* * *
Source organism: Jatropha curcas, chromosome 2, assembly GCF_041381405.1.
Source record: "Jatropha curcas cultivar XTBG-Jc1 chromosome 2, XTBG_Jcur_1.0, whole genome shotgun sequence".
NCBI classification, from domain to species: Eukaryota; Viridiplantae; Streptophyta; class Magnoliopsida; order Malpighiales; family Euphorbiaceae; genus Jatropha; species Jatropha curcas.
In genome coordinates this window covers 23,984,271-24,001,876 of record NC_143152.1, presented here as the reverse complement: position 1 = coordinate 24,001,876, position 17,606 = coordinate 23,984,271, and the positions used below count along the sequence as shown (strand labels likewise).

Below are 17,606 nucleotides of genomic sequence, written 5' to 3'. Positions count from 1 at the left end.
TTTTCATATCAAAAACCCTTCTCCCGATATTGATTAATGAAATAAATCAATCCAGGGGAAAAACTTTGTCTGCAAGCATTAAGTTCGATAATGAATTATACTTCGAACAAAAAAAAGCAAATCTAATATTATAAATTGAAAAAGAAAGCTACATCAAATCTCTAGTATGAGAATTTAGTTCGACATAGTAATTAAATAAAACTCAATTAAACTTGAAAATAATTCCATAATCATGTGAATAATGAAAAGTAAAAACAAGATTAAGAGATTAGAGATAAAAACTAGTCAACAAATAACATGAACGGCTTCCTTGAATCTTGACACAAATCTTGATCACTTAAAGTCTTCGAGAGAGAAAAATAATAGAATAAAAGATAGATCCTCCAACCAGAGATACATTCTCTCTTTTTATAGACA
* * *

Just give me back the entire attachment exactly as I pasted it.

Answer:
Source organism: Jatropha curcas, chromosome 2, assembly GCF_041381405.1.
Source record: "Jatropha curcas cultivar XTBG-Jc1 chromosome 2, XTBG_Jcur_1.0, whole genome shotgun sequence".
NCBI classification, from domain to species: Eukaryota; Viridiplantae; Streptophyta; class Magnoliopsida; order Malpighiales; family Euphorbiaceae; genus Jatropha; species Jatropha curcas.
In genome coordinates this window covers 23,984,271-24,001,876 of record NC_143152.1, presented here as the reverse complement: position 1 = coordinate 24,001,876, position 17,606 = coordinate 23,984,271, and the positions used below count along the sequence as shown (strand labels likewise).

Below are 17,606 nucleotides of genomic sequence, written 5' to 3'. Positions count from 1 at the left end.
TTTTCATATCAAAAACCCTTCTCCCGATATTGATTAATGAAATAAATCAATCCAGGGGAAAAACTTTGTCTGCAAGCATTAAGTTCGATAATGAATTATACTTCGAACAAAAAAAAGCAAATCTAATATTATAAATTGAAAAAGAAAGCTACATCAAATCTCTAGTATGAGAATTTAGTTCGACATAGTAATTAAATAAAACTCAATTAAACTTGAAAATAATTCCATAATCATGTGAATAATGAAAAGTAAAAACAAGATTAAGAGATTAGAGATAAAAACTAGTCAACAAATAACATGAACGGCTTCCTTGAATCTTGACACAAATCTTGATCACTTAAAGTCTTCGAGAGAGAAAAATAATAGAATAAAAGATAGATCCTCCAACCAGAGATACATTCTCTCTTTTTATAGACA